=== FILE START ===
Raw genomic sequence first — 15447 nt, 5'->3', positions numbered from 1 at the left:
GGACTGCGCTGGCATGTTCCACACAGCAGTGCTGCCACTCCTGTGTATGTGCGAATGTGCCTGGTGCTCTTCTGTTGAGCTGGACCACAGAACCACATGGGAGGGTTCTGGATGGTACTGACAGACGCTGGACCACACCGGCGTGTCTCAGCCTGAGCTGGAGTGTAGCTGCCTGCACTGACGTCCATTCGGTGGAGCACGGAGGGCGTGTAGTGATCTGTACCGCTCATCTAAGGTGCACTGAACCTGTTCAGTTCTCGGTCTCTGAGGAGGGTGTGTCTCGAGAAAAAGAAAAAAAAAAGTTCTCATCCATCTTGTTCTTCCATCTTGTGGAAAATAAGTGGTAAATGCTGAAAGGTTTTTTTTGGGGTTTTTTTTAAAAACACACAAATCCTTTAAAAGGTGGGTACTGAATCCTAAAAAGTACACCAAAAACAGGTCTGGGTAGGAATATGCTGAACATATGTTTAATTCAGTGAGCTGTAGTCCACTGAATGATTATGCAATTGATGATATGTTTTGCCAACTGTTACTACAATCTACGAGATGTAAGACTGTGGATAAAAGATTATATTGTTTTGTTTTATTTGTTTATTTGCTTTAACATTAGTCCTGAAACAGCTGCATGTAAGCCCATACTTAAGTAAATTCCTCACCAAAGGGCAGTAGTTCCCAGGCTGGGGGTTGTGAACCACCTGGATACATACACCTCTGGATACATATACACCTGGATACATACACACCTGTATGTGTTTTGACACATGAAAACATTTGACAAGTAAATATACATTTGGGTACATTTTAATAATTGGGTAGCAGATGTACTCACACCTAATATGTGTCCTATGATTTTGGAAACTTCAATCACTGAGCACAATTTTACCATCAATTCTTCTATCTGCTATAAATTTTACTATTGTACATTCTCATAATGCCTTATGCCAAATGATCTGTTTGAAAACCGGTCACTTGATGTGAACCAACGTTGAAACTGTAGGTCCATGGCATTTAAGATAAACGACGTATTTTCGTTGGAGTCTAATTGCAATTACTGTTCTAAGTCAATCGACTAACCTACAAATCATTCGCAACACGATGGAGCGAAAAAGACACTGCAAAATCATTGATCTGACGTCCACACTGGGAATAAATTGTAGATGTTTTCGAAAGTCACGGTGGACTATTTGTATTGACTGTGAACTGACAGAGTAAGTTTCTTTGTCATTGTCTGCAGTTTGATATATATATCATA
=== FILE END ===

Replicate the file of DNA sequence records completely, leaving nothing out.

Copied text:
Raw genomic sequence first — 15447 nt, 5'->3', positions numbered from 1 at the left:
GGACTGCGCTGGCATGTTCCACACAGCAGTGCTGCCACTCCTGTGTATGTGCGAATGTGCCTGGTGCTCTTCTGTTGAGCTGGACCACAGAACCACATGGGAGGGTTCTGGATGGTACTGACAGACGCTGGACCACACCGGCGTGTCTCAGCCTGAGCTGGAGTGTAGCTGCCTGCACTGACGTCCATTCGGTGGAGCACGGAGGGCGTGTAGTGATCTGTACCGCTCATCTAAGGTGCACTGAACCTGTTCAGTTCTCGGTCTCTGAGGAGGGTGTGTCTCGAGAAAAAGAAAAAAAAAAGTTCTCATCCATCTTGTTCTTCCATCTTGTGGAAAATAAGTGGTAAATGCTGAAAGGTTTTTTTTGGGGTTTTTTTTAAAAACACACAAATCCTTTAAAAGGTGGGTACTGAATCCTAAAAAGTACACCAAAAACAGGTCTGGGTAGGAATATGCTGAACATATGTTTAATTCAGTGAGCTGTAGTCCACTGAATGATTATGCAATTGATGATATGTTTTGCCAACTGTTACTACAATCTACGAGATGTAAGACTGTGGATAAAAGATTATATTGTTTTGTTTTATTTGTTTATTTGCTTTAACATTAGTCCTGAAACAGCTGCATGTAAGCCCATACTTAAGTAAATTCCTCACCAAAGGGCAGTAGTTCCCAGGCTGGGGGTTGTGAACCACCTGGATACATACACCTCTGGATACATATACACCTGGATACATACACACCTGTATGTGTTTTGACACATGAAAACATTTGACAAGTAAATATACATTTGGGTACATTTTAATAATTGGGTAGCAGATGTACTCACACCTAATATGTGTCCTATGATTTTGGAAACTTCAATCACTGAGCACAATTTTACCATCAATTCTTCTATCTGCTATAAATTTTACTATTGTACATTCTCATAATGCCTTATGCCAAATGATCTGTTTGAAAACCGGTCACTTGATGTGAACCAACGTTGAAACTGTAGGTCCATGGCATTTAAGATAAACGACGTATTTTCGTTGGAGTCTAATTGCAATTACTGTTCTAAGTCAATCGACTAACCTACAAATCATTCGCAACACGATGGAGCGAAAAAGACACTGCAAAATCATTGATCTGACGTCCACACTGGGAATAAATTGTAGATGTTTTCGAAAGTCACGGTGGACTATTTGTATTGACTGTGAACTGACAGAGTAAGTTTCTTTGTCATTGTCTGCAGTTTGATATATATATCATA